Helping Seniors Overcome Isolation
A serious challenge affecting many seniors is overcoming isolation.
After retirement, with children grown and often living and working in other areas, and sometimes due to health issues, it is easy for seniors to become lonely and isolated. Many times, seniors loose support and social interaction with friends and neighbors due to illness, death, and relocation.
It is important for seniors to find ways to stay as active as possible and maintain social interaction to avoid depression that can come from loneliness and isolation. Fortunately, there are many ways for seniors to stay engaged and enjoy the positive benefits of staying connected and engaged with their communities and friends.
A wonderful way for seniors to stay engaged is with technology. Specifically, a smart phone can connect seniors with friends and family using Apps such as Facebook and Instagram. Many providers offer a senior discount, and the social media applications are free. The Pew Research Center reports that, “For vast majority of seniors who own one, a smartphone equals ‘freedom.’” (http://www.pewresearch.org/fact-tank/2015/04/29/seniors-smartphones/)
Local Community groups, churches, lunches, and senior centers, can provide much-needed opportunities for social engagement. For example, The Shepherd’s Center, “a learning, activity, service, support and socializing center for Clay County seniors who are 55 and up,” offers many educational, social, and recreational activities to seniors. (https://www.tscoop.org/)
Make sure that the senior in your life is getting regular hearing and vision checks. Poor vision or hearing can contribute to social isolation and an appearance of not being engaged in social settings. Regular checkups and the use of suggested glasses or hearing aids from health care providers can make a huge difference.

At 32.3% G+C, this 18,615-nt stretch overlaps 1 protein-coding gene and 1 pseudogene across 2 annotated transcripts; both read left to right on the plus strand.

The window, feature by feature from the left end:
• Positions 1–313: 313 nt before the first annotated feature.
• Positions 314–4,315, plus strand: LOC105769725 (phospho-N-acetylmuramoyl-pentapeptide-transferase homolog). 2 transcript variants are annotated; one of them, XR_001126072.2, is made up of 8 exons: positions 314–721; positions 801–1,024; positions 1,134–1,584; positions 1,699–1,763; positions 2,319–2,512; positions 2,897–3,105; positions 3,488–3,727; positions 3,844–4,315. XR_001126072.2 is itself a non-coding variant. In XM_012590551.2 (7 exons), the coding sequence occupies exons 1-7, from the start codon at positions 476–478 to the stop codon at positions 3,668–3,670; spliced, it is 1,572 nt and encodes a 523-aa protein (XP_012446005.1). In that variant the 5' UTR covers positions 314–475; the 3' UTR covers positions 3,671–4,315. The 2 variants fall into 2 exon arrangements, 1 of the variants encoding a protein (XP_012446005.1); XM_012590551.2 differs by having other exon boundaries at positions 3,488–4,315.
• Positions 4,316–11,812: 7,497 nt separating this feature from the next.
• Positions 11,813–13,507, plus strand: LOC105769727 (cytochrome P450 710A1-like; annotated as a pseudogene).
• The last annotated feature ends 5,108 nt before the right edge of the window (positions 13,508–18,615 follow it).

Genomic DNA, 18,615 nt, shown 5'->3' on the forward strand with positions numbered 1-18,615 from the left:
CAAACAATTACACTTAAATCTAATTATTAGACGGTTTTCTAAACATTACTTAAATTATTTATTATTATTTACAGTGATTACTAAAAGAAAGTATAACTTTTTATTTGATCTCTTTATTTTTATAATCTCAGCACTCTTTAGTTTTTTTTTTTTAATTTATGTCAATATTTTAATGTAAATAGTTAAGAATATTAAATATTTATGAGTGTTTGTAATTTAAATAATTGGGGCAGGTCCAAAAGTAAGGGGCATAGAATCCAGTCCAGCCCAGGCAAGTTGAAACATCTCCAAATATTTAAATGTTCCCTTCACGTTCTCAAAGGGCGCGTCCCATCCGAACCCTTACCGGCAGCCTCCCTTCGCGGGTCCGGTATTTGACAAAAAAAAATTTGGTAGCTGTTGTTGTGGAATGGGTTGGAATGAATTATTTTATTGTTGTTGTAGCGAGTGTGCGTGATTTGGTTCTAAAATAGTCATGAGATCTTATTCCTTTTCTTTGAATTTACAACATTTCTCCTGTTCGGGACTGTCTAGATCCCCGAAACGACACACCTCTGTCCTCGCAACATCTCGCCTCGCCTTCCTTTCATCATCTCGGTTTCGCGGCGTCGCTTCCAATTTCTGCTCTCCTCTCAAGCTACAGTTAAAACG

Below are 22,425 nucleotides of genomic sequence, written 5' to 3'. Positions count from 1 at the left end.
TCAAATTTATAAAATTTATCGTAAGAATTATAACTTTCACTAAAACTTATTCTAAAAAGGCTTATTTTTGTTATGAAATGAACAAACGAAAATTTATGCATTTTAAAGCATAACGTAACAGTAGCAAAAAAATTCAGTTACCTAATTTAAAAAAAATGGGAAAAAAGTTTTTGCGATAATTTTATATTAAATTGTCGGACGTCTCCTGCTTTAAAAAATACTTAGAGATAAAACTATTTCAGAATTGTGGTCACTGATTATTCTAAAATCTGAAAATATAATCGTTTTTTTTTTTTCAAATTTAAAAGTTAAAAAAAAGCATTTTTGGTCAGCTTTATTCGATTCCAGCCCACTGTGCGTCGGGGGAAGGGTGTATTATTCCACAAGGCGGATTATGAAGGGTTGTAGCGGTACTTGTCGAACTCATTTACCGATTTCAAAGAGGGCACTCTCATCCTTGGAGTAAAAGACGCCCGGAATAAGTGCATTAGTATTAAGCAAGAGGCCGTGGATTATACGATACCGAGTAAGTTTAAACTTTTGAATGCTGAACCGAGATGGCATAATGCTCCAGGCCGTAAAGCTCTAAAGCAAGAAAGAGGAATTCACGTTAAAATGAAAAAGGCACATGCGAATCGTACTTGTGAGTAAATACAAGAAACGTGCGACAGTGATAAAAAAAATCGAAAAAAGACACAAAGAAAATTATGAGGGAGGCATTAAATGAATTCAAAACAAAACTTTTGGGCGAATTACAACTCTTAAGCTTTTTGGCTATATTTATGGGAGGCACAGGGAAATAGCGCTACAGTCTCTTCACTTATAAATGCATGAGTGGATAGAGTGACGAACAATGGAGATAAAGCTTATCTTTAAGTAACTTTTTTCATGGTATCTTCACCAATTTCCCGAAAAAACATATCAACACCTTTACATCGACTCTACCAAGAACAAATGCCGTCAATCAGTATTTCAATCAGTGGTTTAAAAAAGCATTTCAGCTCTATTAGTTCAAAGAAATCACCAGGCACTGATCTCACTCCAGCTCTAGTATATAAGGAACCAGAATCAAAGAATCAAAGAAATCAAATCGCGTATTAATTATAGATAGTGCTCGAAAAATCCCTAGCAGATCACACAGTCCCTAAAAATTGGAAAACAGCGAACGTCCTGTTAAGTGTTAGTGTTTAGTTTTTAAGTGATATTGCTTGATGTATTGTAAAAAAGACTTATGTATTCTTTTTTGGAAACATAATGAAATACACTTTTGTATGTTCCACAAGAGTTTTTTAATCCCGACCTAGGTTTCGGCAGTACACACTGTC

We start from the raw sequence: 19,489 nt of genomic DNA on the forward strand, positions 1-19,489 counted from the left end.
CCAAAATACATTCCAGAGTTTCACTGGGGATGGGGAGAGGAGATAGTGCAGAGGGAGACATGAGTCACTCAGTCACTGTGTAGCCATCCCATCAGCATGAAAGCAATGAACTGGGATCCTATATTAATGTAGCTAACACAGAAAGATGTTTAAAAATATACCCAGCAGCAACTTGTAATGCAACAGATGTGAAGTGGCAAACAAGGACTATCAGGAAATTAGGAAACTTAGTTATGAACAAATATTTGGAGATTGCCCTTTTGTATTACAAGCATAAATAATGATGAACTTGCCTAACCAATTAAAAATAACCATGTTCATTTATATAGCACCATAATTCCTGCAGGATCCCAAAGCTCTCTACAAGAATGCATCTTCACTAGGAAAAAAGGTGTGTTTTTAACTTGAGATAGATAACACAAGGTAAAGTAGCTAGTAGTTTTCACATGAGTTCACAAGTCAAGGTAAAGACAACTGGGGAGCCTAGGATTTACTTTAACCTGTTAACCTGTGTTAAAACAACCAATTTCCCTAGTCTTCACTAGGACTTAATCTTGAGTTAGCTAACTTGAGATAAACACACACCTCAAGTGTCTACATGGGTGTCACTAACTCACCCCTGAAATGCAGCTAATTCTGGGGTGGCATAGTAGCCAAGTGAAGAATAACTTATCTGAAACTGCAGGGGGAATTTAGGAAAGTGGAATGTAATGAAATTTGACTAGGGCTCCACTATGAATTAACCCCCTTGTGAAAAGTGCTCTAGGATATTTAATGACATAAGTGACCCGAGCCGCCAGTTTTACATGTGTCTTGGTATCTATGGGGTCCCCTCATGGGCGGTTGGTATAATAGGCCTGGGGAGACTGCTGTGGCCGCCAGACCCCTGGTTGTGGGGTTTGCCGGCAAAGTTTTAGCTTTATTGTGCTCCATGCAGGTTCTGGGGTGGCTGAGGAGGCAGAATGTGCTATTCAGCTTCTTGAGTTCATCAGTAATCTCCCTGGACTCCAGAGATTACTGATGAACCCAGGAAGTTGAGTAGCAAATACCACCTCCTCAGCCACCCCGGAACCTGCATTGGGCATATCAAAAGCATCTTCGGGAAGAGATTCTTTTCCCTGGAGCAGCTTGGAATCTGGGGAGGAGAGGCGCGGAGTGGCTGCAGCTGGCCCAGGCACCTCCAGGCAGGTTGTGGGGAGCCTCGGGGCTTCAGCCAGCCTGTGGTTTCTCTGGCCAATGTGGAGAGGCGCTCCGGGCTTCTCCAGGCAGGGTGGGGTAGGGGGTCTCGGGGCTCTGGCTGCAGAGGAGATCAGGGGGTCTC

Safe transportation is a huge concern for many seniors. A great resource for transportation information is The Florida Senior Safety Resource Center, “developed by the University of Florida Institute for Mobility, Activity and Participation, is designed to provide information and resources on alternative forms of transportation, driving knowledge and skills, and links to national organizations that address transportation issues.” (http://fssrc.phhp.ufl.edu/)
Developing hobbies such as drawing, painting, taking pictures, completing puzzles, and reading or listening to audio books, can engage senior’s minds and perhaps give them opportunities to be in groups of other contemporaries who also enjoy these activities. Public libraries offer many free resources to help seniors enjoy movies, art, and other activities.